“The share will continue to increase,” Kazuhiko Inomata, a deputy director with Itochu Corp., Japan’s third-largest trading house, said in an interview. Spot and short-term deals may account for half of global trading in the future, Inomata said.

Asian spot prices for LNG have already slumped by about 60 percent since September 2014 amid new supplies. They fell to $5.413 per million British thermal units Monday, according to the Singapore Exchange Ltd. Additional projects like Inpex Corp.’s Ichthys project in Australia and the Cove Point export terminal on the U.S. East Coast that are expected to begin operation in 2017 may weaken prices by almost a fifth over the next two years, according to BMI Research.
Japanese traders are getting ready for the opportunities that would arise if that nation’s Fair Trade Commission determines destination clauses in long-term contracts, which prevent resale of the fuel, violate competition laws. U.S. shale gas already has shaken up markets as American producers write contracts that allow buyers to resell LNG wherever they want.
As the oversupply intensifies next year to the point Asian buyers can’t absorb the surplus, new trading flows may emerge from Asia to Europe, according to Itochu’s Inomata.

“If we went back on the gold standard and we adhered to the actual structure of the gold standard as it existed prior to 1913, we’d be fine. Remember that the period 1870 to 1913 was one of the most aggressive periods economically that we’ve had in the United States, and that was a golden period of the gold standard. I’m known as a gold bug and everyone laughs at me, but why do central banks own gold now?” 

Alan Greenspan. June 28, 2016.
At the Comex silver depositories Tuesday final figures were: Registered 26.45 Moz, Eligible 129.90 Moz, Total 156.35 Moz. 

Crooks and Scoundrels Corner

The bent, the seriously bent, and the totally doubled over.
Today, news of Migrant Mad Merkel’s under reported, violent, disintegrating Europe. Brexit is all too likely to be followed by Frexit. But don’t expect much coverage from the BBC nor main stream media.

Calais Locals Warned to Stay Away from Main Roads As Migrants Smash Vehicles

15 Aug 2016
Migrants wielding bats and knives have been smashing up vehicles on roads near Calais as their owners sit in traffic, reportedly “just for fun”. Local residents are warning others to avoid the area, saying that the migrants are not even checking to see whether children are in the vehicles before they set upon them.

One resident has posted pictures to Facebook of her brother-in-law’s car, which sustained more than €500 worth of damage when over a dozen migrants set about it with bats, completely smashing a side mirror and the rear window, and shattering the windscreen.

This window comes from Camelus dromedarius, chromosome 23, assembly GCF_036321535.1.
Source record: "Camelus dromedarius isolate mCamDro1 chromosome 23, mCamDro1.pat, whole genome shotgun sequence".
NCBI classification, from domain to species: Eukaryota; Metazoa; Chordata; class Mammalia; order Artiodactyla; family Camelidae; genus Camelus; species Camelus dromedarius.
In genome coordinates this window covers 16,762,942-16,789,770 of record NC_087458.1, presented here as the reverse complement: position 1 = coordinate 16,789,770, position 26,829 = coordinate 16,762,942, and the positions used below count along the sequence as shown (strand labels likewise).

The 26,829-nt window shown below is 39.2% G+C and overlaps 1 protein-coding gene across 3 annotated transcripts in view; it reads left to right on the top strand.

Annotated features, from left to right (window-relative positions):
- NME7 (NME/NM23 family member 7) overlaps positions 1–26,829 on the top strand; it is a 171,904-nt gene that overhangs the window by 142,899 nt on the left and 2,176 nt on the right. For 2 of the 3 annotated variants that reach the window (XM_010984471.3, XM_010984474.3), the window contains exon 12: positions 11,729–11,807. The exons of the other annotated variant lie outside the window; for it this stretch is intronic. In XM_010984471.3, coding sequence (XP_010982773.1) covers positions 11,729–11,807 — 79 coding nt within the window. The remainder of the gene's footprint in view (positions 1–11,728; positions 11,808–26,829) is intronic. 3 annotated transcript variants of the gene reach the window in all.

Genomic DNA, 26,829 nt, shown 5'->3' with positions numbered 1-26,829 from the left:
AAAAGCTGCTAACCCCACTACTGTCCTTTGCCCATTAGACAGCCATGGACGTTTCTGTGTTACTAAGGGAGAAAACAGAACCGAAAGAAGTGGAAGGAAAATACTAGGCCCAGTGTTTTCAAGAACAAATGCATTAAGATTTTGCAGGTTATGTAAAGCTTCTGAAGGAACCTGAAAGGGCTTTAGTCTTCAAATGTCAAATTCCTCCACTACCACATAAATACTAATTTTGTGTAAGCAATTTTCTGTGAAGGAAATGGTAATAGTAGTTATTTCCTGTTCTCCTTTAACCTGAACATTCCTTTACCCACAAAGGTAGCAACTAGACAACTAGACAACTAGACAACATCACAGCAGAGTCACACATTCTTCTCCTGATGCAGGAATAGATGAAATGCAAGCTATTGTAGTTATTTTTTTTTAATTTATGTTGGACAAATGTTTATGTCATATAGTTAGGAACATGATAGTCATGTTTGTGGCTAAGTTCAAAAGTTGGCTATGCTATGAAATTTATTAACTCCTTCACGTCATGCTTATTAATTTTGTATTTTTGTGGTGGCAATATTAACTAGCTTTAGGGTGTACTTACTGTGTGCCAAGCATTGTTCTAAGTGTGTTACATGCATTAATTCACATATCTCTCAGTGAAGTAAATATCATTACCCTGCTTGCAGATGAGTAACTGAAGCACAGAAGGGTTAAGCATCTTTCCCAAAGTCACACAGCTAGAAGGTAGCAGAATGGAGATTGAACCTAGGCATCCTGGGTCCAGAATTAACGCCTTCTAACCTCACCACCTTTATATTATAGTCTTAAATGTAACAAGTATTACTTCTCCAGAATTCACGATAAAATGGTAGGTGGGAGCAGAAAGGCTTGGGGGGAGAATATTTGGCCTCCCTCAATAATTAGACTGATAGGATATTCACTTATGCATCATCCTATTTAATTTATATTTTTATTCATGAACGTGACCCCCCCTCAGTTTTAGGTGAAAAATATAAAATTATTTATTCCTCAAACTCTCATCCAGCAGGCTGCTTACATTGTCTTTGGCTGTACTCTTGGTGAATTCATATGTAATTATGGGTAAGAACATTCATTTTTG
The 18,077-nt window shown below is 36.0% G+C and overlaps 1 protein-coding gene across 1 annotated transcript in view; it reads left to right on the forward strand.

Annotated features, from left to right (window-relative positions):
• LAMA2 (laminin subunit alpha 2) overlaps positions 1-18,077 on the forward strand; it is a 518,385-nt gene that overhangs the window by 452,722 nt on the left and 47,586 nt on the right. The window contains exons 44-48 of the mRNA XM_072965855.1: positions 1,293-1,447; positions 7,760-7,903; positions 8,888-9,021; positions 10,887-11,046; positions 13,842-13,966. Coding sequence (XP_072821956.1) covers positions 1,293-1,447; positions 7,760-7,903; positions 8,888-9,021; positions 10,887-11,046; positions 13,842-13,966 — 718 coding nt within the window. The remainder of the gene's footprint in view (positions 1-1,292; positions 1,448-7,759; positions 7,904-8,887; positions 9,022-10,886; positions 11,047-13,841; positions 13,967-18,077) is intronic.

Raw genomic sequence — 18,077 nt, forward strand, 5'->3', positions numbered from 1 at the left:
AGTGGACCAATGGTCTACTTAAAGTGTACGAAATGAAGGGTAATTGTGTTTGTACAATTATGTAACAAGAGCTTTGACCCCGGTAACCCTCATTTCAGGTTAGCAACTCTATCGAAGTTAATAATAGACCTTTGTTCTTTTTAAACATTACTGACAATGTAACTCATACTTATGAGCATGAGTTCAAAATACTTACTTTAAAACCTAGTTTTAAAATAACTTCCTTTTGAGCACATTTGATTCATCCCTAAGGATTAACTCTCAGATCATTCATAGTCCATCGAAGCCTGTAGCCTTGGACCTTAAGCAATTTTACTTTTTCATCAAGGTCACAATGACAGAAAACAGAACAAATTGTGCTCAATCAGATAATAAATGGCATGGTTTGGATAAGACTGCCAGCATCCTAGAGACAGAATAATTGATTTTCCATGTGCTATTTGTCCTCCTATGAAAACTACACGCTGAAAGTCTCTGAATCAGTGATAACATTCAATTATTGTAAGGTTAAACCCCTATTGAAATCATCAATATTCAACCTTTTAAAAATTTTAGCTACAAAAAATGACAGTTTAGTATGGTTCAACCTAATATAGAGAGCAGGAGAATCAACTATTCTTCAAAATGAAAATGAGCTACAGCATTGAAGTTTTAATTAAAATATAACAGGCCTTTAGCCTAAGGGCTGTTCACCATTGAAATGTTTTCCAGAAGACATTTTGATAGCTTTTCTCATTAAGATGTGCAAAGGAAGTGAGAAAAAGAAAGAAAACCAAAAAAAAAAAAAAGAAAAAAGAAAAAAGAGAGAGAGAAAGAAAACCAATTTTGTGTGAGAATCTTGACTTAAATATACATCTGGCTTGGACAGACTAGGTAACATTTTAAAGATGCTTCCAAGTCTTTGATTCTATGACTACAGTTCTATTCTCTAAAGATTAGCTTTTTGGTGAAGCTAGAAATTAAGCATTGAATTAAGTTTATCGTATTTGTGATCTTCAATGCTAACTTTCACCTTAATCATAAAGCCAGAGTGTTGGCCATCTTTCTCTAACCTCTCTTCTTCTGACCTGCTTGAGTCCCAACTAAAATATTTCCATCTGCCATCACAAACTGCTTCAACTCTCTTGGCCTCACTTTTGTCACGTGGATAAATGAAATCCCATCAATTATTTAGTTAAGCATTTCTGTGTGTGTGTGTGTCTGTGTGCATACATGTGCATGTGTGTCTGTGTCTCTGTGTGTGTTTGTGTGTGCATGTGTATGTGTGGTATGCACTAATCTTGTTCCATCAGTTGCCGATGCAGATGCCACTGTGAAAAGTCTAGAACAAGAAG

“You’re leaving work and then you’re attacked by migrant shits just for fun – it disgusts me!” commented Maëva Mayla, in a post which has been shared by more than 6,000 people.

“Tell your relatives so that they can avoid it happening to them,” she advises, before appealing for others who have experienced similar attacks to come forward so that they could mount a joint compensation claim.

---- The damage comes just weeks after lorry drivers using the route warned yet again that it is only a matter of time before someone is killed by a migrant. In early August a driver was threatened by a migrant wielding a chainsaw during a night of violence which also saw lorries burned out.

Despite French politicians repeatedly promising to cap the population of the nearby Jungle migrant camp at 2,000 people, including around 400 children, the camp has now spiralled to a population of nearly 9,000 migrants, making the encampment the third largest ‘town’ in the region. Thousands more are camped at nearby Dunkirk in a bid to make the crossing into England without falling foul of local authorities.

As the population has grown, tensions within the camp have also risen. Sami, an Eritrean migrant who has been living in The Jungle for six months, told local paper Nord Littoral: “There are people who come from different countries who do not speak the same language. That creates tensions, particularly in the queues for food. I have seen conflicts start there; you’re more likely to get meal if you’re big and strong.”

Three weeks ago an Eritrean man was hacked to death and six others badly wounded as migrants ran riot throughout the camp, staging running battles fought with knives and bats between gangs of Afghans and Africans throughout the night.

"As fewer and fewer people have confidence in paper as a store of value, the price of gold will continue to rise. The history of fiat money is little more than a register of monetary follies and inflations. Our present age merely affords another entry in this dismal register."